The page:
| 13.2°C Dublin

Golfgate Attorney General warns of 'serious constitutional issues' from Supreme Court row over Woulfe's attendance at golf event

Close

Former Attorney General Seamus Woulfe (Niall Carson/PA)

Former Attorney General Seamus Woulfe (Niall Carson/PA)

Former Attorney General Seamus Woulfe (Niall Carson/PA)

The Attorney General has warned that “serious constitutional issues” have arise from the row over Supreme Court Judge Seamus Woulfe attendance at an Oireachtas golf event.

In a statement, the Government said they have considered the correspondence between the Chief Justice Frank Clarke and Mr Justice Woulfe which were published yesterday.

“The Attorney General outlined the serious constitutional issues that now arise and the respective responsibilities of each of the organs of the State as set out in the Constitution, including in particular the respective roles of the Judiciary and of the Oireachtas,” it said.

It said the Government , who are also Members of the Oireachtas, are “acutely aware of the sensitivity and seriousness” of the issue and the need to ensure that the constitutional framework is fully respected by all concerned.

“This includes avoiding inappropriate public comment. The Government agreed that it will continue to reflect on these issues,” it added.

Letter from Mr Justice Woulfe

Former Attorney General Séamus Woulfe is clinging on to his position on the Supreme Court.

In a defiant and lengthy letter to Chief Justice Frank Clarke, he set out in considerable detail why he does not believe his attendance at the ‘Golfgate’ dinner and his subsequent handling of the controversy is a resigning issue.

Mr Justice Clarke has no powers to remove Mr Justice Woulfe, but told him at a meeting last Thursday and in a subsequent letter the same day it was his “personal view” the judge should go, given what he described as the “irreparable damage” caused by the controversy.

Mr Justice Woulfe (58) was only appointed in July and has yet to hear a case in the highest court in the land.

The correspondence between the Chief Justice and Mr Justice Woulfe was discussed by the Cabinet today.

A Government spokesperson said: "The Attorney General outlined the serious constitutional issues that now arise and the respective responsibilities of each of the organs of the State as set out in the Constitution, including in particular the respective roles of the Judiciary and of the Oireachtas.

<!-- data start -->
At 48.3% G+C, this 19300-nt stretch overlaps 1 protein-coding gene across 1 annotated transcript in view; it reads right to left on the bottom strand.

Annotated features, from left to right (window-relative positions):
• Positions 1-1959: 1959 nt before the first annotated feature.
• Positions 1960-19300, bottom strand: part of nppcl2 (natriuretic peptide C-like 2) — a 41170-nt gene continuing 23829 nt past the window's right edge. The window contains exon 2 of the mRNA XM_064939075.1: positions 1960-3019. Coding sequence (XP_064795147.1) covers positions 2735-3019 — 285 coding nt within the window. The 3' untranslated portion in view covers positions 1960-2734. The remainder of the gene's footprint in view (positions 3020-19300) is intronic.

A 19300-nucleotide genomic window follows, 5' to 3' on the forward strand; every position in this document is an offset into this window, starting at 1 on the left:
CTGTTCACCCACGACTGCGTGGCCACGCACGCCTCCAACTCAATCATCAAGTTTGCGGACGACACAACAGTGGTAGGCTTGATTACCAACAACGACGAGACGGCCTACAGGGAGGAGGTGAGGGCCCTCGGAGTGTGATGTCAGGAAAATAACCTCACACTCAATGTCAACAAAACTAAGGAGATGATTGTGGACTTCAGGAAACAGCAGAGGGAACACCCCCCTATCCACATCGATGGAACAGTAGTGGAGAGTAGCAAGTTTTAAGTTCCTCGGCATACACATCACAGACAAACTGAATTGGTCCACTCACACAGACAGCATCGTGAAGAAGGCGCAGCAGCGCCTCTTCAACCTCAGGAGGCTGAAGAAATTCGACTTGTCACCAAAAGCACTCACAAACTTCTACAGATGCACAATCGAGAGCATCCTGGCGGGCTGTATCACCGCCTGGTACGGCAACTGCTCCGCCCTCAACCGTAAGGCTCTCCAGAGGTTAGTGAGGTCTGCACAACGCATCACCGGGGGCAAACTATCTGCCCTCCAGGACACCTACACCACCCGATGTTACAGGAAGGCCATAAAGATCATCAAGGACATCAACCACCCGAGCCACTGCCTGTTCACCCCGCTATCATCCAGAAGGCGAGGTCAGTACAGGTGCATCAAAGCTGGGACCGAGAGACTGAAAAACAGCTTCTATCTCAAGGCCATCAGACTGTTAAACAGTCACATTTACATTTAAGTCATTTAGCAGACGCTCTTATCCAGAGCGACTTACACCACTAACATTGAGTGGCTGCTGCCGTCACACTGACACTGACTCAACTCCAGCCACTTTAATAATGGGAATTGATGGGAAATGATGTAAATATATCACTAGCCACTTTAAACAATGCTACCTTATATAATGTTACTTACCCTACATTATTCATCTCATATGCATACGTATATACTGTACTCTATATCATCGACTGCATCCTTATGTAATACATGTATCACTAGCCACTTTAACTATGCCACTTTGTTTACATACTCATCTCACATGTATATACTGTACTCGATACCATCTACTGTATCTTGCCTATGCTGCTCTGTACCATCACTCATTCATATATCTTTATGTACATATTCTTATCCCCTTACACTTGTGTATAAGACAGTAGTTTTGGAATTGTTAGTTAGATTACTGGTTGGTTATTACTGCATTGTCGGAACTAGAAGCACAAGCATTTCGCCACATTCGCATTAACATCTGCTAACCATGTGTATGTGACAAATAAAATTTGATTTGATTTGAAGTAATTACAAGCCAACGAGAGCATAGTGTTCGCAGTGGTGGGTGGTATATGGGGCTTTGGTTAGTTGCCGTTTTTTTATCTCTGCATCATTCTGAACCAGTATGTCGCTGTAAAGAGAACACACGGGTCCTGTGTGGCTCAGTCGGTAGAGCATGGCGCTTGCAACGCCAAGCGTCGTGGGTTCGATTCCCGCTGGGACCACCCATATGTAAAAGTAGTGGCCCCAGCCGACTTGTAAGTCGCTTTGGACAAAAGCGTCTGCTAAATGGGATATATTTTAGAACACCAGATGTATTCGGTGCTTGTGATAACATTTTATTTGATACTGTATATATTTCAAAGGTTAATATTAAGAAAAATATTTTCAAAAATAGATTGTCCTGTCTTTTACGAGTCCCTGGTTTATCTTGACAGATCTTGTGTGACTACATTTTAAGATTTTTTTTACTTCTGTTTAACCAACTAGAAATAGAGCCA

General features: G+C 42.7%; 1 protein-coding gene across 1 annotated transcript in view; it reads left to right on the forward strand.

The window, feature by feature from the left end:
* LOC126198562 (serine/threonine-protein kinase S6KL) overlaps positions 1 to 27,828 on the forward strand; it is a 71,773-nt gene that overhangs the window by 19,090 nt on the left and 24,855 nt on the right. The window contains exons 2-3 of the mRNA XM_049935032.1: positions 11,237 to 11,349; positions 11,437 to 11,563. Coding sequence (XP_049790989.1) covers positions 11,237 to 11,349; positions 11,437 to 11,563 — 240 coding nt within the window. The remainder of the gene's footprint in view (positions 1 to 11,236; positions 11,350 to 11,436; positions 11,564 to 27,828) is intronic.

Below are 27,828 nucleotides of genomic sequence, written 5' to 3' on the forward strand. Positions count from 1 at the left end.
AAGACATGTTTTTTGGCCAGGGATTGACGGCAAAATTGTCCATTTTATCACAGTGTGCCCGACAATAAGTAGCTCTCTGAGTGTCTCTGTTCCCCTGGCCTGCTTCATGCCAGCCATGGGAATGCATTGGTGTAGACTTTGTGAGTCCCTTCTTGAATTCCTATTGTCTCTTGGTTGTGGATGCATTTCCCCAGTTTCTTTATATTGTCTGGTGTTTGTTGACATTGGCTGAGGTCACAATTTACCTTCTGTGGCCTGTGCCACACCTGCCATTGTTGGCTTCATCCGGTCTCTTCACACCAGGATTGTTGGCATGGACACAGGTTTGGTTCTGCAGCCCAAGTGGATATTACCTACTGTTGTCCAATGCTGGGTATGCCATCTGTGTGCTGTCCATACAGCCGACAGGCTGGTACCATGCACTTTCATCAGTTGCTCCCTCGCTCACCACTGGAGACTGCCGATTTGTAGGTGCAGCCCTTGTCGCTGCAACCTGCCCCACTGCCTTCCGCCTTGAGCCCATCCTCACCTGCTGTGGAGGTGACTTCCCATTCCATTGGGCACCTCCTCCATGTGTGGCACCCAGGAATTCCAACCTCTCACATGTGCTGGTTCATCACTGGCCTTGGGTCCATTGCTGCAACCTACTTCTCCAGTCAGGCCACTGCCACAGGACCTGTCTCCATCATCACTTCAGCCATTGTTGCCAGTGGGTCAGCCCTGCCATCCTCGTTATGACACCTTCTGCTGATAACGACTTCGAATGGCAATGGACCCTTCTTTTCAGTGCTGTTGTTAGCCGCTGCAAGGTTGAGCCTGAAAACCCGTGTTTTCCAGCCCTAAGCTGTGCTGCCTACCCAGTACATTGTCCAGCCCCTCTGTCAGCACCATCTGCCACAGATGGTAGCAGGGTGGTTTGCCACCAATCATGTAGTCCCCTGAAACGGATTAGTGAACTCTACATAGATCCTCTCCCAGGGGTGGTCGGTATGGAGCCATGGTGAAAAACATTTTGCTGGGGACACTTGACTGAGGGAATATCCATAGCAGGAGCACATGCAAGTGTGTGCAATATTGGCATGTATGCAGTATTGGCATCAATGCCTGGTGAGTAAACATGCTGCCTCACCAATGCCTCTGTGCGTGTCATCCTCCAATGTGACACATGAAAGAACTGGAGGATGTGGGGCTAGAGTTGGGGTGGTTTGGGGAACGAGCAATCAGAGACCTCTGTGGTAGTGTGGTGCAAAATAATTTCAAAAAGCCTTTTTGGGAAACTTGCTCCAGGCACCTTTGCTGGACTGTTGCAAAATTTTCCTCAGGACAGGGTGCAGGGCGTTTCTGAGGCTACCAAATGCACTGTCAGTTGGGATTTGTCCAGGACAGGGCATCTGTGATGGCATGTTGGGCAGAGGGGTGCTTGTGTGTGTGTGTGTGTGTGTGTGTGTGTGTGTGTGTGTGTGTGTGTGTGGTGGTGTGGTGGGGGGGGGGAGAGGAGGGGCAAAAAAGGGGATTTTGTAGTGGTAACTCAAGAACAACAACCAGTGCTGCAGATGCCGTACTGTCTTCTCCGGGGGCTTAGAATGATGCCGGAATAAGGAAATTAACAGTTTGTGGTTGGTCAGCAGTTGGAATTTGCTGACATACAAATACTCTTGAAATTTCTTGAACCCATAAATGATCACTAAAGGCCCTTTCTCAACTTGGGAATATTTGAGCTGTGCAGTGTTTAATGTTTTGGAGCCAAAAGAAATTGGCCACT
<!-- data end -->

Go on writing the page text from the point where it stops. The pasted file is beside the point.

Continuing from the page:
"The Members of the Government, who are also Members of the Oireachtas, are acutely aware of the sensitivity and seriousness of the issues and the need to ensure that the constitutional framework is fully respected by all concerned. This includes avoiding inappropriate public comment."

Sunday World Newsletter

Sign up for the latest news and updates

This field is required This field is required

The spokesperson added: "The Government agreed that it will continue to reflect on these issues."

Key points Mr Justice Woulfe made in defending his position

:: Full acceptance of Denham findings

Mr Justice Woulfe said he would like to apologise again for accepting the invitation to and attending the Oireachtas Golf Society dinner and that he fully accepted the opinions, reasons and recommendations set out in a report by former Chief Justice Susan Denham.

Her report said he should not have attended, but he had not broken the law and calls for his resignation were disproportionate.

“As a newly appointed judge of the Supreme Court, my ill-judged acceptance of the invitation, and subsequent attendance at the dinner, occasioned offence and hurt to the public and damage to the court and this is a cause of profound regret to me,” Mr Justice Woulfe said.

:: Willing to accept lesser sanctions than resignation

The Chief Justice outlined a range of sanctions he proposed for Mr Justice Woulfe before going on to express his personal view the judge should resign.

In response, Mr Justice Woulfe agreed to the lesser sanctions, a reprimand, not being assigned to cases until February 2021 and waiving or repaying his salary for three months.

But his acceptance of a reprimand appeared to be less than wholehearted.

“While I believe it is based on a misunderstanding to which I will refer further below,” he wrote, “I would accept the reprimand if that would ensure resolution of this matter.”

Mr Justice Woulfe said he proposed to volunteer his salary for the three months - around €69,000 before tax - to a charity. “I believe that to be unprecedented for any judge or, acknowledging the distinction, for any public servant in the history of the State,” he said.